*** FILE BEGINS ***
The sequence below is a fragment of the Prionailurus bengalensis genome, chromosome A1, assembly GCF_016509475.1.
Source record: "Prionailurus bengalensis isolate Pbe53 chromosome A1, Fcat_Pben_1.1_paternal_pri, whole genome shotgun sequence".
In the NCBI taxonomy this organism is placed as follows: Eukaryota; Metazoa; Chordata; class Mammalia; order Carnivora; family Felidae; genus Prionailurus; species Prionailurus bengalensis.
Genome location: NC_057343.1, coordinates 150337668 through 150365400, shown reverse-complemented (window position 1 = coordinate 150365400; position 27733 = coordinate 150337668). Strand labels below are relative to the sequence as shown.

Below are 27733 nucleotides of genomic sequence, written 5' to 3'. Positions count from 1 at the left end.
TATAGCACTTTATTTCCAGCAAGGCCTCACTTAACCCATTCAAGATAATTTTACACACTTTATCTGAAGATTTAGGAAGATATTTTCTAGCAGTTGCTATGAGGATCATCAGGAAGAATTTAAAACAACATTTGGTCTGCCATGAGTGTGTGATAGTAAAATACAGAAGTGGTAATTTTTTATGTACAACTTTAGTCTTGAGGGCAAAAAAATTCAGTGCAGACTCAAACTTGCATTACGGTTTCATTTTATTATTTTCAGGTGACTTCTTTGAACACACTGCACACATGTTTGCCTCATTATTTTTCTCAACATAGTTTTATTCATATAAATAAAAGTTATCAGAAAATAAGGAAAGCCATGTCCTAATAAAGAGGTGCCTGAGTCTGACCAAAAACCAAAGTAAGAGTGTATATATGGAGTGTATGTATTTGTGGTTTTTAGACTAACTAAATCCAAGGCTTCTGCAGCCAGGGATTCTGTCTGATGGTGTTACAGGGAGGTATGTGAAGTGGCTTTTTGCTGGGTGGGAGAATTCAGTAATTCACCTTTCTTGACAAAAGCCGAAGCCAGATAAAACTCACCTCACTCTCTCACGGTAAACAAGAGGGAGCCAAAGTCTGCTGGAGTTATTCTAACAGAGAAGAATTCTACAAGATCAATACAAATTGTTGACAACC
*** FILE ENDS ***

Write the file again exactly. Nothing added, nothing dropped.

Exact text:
The sequence below is a fragment of the Prionailurus bengalensis genome, chromosome A1, assembly GCF_016509475.1.
Source record: "Prionailurus bengalensis isolate Pbe53 chromosome A1, Fcat_Pben_1.1_paternal_pri, whole genome shotgun sequence".
In the NCBI taxonomy this organism is placed as follows: Eukaryota; Metazoa; Chordata; class Mammalia; order Carnivora; family Felidae; genus Prionailurus; species Prionailurus bengalensis.
Genome location: NC_057343.1, coordinates 150337668 through 150365400, shown reverse-complemented (window position 1 = coordinate 150365400; position 27733 = coordinate 150337668). Strand labels below are relative to the sequence as shown.

Below are 27733 nucleotides of genomic sequence, written 5' to 3'. Positions count from 1 at the left end.
TATAGCACTTTATTTCCAGCAAGGCCTCACTTAACCCATTCAAGATAATTTTACACACTTTATCTGAAGATTTAGGAAGATATTTTCTAGCAGTTGCTATGAGGATCATCAGGAAGAATTTAAAACAACATTTGGTCTGCCATGAGTGTGTGATAGTAAAATACAGAAGTGGTAATTTTTTATGTACAACTTTAGTCTTGAGGGCAAAAAAATTCAGTGCAGACTCAAACTTGCATTACGGTTTCATTTTATTATTTTCAGGTGACTTCTTTGAACACACTGCACACATGTTTGCCTCATTATTTTTCTCAACATAGTTTTATTCATATAAATAAAAGTTATCAGAAAATAAGGAAAGCCATGTCCTAATAAAGAGGTGCCTGAGTCTGACCAAAAACCAAAGTAAGAGTGTATATATGGAGTGTATGTATTTGTGGTTTTTAGACTAACTAAATCCAAGGCTTCTGCAGCCAGGGATTCTGTCTGATGGTGTTACAGGGAGGTATGTGAAGTGGCTTTTTGCTGGGTGGGAGAATTCAGTAATTCACCTTTCTTGACAAAAGCCGAAGCCAGATAAAACTCACCTCACTCTCTCACGGTAAACAAGAGGGAGCCAAAGTCTGCTGGAGTTATTCTAACAGAGAAGAATTCTACAAGATCAATACAAATTGTTGACAACC